Construction project will be worth it for NIC
August 28, 2011 at 5:00 am |
While the weather says that it is still summer, the college calendar tells me it is already fall - fall semester that is. Along with the excitement and anticipation that accompany the start of a new academic year, we are also navigating new waters of change. That change is the construction on the former DeArmond Mill site, right in the center of the Education Corridor. And while that, in itself, is exciting, it brings new traffic and parking concerns to staff, faculty, students and the community. But, I remind everyone that these inconveniences are a small price to pay as we begin to move the Education Corridor from vision to reality.
As a reminder for those of you who have followed this subject and as a brief explanation to newcomers to the topic, discussion about the development of an education corridor has taken place for well over two decades. In fact, our community long-range plan, the 2020 Vision created by the city of Coeur d'Alene, states that higher education is a top priority for our region.
The education corridor concept included both a vision and a geographic element. The vision was to expand higher education opportunities for the region to provide clear, accessible and affordable pathways to undergraduate and graduate degrees in general studies and professional-technical disciplines. The geographic element was to expand the current North Idaho College campus by acquiring the adjacent mill site. This would provide the necessary space to expand NIC as well as the existing partnerships and collaborations with Lewis-Clark State College and the University of Idaho.
Local leaders in both education and business knew that the mills along the Spokane River downstream from NIC were beginning to close and that eventually the mill site adjacent to NIC would become available. Discussion turned quickly to serious planning when Stimson Lumber Company announced the closing of the last two mills on the river. Finally in November 2010, NIC purchased the DeArmond Mill site.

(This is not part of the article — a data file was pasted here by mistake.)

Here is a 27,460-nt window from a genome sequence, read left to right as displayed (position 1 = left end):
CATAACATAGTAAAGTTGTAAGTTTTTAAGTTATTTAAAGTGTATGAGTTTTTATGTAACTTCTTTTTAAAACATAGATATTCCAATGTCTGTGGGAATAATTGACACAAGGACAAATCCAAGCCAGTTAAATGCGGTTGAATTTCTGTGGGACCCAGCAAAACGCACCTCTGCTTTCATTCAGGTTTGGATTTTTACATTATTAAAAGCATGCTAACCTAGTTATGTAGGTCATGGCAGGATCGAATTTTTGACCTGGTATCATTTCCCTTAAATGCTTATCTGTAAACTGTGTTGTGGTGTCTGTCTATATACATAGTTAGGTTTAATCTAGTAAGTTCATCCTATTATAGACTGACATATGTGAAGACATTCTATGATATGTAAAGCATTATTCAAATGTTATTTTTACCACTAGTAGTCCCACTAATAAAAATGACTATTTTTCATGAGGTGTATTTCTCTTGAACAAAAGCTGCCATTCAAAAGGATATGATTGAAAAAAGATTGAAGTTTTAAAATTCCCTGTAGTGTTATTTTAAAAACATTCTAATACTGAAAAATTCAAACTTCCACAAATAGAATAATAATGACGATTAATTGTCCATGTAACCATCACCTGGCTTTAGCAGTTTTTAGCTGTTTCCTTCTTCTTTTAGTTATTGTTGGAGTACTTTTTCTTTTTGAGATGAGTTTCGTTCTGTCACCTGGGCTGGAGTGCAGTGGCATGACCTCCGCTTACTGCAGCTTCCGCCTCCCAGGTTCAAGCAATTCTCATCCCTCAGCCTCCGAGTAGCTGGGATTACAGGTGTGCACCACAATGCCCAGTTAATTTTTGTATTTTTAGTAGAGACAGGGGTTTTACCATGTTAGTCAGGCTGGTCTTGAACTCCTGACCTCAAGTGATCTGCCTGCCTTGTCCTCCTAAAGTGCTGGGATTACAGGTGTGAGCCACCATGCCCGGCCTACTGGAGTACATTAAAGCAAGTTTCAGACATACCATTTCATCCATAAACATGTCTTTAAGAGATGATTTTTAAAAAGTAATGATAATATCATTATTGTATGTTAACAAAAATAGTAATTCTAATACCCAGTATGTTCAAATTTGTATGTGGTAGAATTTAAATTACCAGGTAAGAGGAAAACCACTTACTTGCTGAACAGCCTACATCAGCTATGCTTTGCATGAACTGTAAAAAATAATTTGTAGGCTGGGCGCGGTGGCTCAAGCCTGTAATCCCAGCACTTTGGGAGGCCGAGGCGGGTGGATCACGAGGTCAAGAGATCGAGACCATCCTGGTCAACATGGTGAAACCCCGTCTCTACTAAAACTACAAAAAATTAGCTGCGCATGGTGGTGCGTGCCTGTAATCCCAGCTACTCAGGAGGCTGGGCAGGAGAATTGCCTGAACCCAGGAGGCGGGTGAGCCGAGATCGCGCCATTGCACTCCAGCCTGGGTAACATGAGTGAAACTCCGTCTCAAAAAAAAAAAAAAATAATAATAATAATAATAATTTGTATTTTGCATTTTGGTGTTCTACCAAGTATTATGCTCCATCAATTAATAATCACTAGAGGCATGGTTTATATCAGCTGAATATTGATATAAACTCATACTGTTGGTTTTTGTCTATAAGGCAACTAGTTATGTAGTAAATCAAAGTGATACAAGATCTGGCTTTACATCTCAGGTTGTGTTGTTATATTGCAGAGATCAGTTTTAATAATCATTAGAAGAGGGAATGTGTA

Acquiring the mill site could not have occurred without the total support and help from all the Education Corridor partners. The city of Coeur d'Alene, Lake City Development Corp., NIC, LCSC, the University of Idaho and the Fort Grounds Homeowners' Association worked extremely well together to begin transforming the vision into a geographic reality.
Almost as soon as the property became available, the partner organizations began to map out the future development of the land. First on our agenda was to create an infrastructure plan that would define specific building spaces and provide much needed access to the current campus from Northwest Boulevard.
The Lake City Development Corp. provided the funding for the construction of roadways that will include roundabouts, sidewalks, curbs and a signal at Hubbard and Northwest Boulevard. The contract for this work, at just under $3.7 million, was awarded to MDM Construction of Hayden and work began immediately following a groundbreaking ceremony on June 10, 2011. River Avenue work is near completion and includes widening and the installation of two roundabouts, one at Hubbard and the other at College Avenue. By the latter part of October, Hubbard will be extended out to Northwest Boulevard and a new signalized entrance to the college and the Harbor Center will be open. You can see all the plans, routing and get construction updates from www.edcorridor.com. There is also a webcam there to provide visuals of the construction progress.
Throughout the entire purchase process and infrastructure construction, we have continued to plan for the buildings, programs and activities that will take place on the site. Along with our education partners, LCSC and UI, we remain hopeful for state funding to help us construct a joint-use building. This project continues as the No. 1 priority for state funding for all three institutions. This fall, the NIC administration and the NIC Board of Trustees will be actively engaged in planning the next steps for the site which will make it a true center for higher education. We do not want to do this in a vacuum so please, let us know what you think. My webpage and the board's page at www.nic.edu provide the means to share your thoughts and ideas with us. And, as always, you can use the link below to send them to me, directly. Remember, NIC is your community college!
Priscilla Bell, Ph.D., is president of North Idaho College. For comments on this column, email her at PresidentsColumn@NIC.edu.